Sharon Osbourne Pens Powerful Discourse On Fame

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    TK
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    Sharon Osbourne says fame is fleeting.

    On the eve of the release of her first novel, "Revenge," British television personality Sharon Osbourne has written a powerful new first person editorial for the UK's Daily Mail, on the ramifications of fame in modern society.

    Sharon's piece begins with an account of a time when she and husband Ozzy first met Andy Warhol in the '80s. "Of course, Andy Warhol is most famous for saying: 'In the future everyone will be famous for 15 minutes,'" she recalls.

    She then adds, "These days I'd put that figure closer to five minutes."

    The essay segues into her opinions on the nature of fame in the 21st century. "Today, though, young people regard fame as a birthright. They have a sense of entitlement the size of one of my houses," she states. "I recently heard about the work of an American psychologist who discovered that in the Fifties only 12 per cent of youngsters agreed with the statement, 'I am an important person'. By the end of the Eighties, that figure had risen to 80 per cent. I think we can all guess what it is now… Children leaving school today no longer want to be doctors or lawyers or architects. All I ever hear is 'I wanna be famous', or ' I wanna be a celeb'."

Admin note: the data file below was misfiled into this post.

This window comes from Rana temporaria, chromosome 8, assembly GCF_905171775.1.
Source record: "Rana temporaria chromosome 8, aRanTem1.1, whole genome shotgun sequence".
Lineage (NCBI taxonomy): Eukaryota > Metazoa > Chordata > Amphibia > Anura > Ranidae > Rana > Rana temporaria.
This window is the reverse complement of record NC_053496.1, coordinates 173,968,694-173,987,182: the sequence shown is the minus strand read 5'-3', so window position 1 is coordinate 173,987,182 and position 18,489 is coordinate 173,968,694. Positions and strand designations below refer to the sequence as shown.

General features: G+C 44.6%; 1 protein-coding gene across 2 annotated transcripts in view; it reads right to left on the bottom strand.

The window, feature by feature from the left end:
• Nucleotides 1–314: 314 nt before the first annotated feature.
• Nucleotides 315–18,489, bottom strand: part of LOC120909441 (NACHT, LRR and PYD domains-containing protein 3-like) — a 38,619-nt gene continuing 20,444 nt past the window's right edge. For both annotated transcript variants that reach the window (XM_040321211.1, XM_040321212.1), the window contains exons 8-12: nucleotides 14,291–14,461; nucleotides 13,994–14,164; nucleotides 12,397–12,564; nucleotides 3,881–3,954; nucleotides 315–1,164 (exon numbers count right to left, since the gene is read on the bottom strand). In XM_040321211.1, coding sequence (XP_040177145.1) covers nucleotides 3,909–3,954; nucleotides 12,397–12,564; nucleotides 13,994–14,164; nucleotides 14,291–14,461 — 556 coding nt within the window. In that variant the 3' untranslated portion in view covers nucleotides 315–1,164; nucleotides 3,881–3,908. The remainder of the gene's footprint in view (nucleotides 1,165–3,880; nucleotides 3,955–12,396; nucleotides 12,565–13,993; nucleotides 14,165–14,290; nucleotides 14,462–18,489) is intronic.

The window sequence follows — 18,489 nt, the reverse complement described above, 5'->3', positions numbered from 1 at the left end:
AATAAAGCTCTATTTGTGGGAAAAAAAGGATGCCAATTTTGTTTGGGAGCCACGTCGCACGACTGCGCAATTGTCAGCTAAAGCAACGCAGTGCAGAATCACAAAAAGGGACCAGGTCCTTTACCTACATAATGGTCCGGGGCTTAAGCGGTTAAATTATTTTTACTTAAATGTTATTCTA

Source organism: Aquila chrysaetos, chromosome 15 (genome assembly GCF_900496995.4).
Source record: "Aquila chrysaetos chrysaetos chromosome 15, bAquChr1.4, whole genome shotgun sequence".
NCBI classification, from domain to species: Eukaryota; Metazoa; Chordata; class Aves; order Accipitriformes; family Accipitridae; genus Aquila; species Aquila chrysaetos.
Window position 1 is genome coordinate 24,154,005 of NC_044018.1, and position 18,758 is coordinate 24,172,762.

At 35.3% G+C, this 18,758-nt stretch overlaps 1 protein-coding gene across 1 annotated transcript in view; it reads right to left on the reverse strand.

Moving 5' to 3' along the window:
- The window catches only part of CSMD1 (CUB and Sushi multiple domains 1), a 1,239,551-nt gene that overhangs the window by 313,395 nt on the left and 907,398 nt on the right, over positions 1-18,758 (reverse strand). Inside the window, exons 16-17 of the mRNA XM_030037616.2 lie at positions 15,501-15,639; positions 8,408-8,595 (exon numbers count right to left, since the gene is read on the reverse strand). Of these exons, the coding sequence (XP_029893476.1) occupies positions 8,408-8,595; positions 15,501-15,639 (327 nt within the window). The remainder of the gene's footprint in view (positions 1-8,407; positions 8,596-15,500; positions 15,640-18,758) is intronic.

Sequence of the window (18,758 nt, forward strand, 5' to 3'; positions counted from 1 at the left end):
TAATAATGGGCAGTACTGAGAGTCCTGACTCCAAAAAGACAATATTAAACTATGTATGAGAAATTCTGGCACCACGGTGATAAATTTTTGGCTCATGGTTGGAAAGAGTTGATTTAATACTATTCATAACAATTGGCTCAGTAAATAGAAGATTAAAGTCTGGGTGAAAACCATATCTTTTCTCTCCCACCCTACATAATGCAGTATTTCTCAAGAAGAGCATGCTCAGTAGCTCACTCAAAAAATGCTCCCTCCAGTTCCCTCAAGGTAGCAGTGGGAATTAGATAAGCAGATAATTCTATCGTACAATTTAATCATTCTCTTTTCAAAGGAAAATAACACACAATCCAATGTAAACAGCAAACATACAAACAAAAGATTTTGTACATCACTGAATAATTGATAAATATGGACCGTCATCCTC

Sharon touches on her experiences dealing first hand with our post-modern culture's odd relationship with fame; both as the star of her own hugely successful reality show, "The Osbournes," and as a host of Britain's "The X Factor, and the U.S.'s "America's Got Talent."

    "Fame has been on my mind a lot recently. My debut novel, Revenge, is about two fame-hungry sisters and how their quest for celebrity impacts upon their lives in negative ways that they never anticipated. And my second novel will focus on a popular TV talent show and look at what really happens behind the scenes… For all of my life I have either been around famous people or have been well-known myself."

    Sharon then goes on to explain the important differences between fame, success, and happiness, something which she points out is all too often lost upon many young people today. She reminds readers that talent plus hard work is the recipe for success. She also gives examples of several celebrities whom she admires, including – Leonardo DiCaprio, Matt Damon, Cate Blanchett and Kate Winslet – who deal well with fame, never letting it go to their heads.

    Sharon concludes with some sage advice for young budding reality competition television contestants. "If you are prepared for it, and it makes you happy, do it. It's a great opportunity for a very rich life experience, a chance to meet interesting people, and travel. Why not take a roll of the dice? If you win, fantastic. You'll have one hit record - maybe more if you're very lucky… But don't expect a career with the longevity of, say, Ozzy's. He has had 40 years in the business and it's still a struggle. (Of course, it helps if you marry your manager.)"

    However, she also warns, "Just as power corrupts, and absolute power corrupts absolutely, so fame corrupts and megastardom can destroy."

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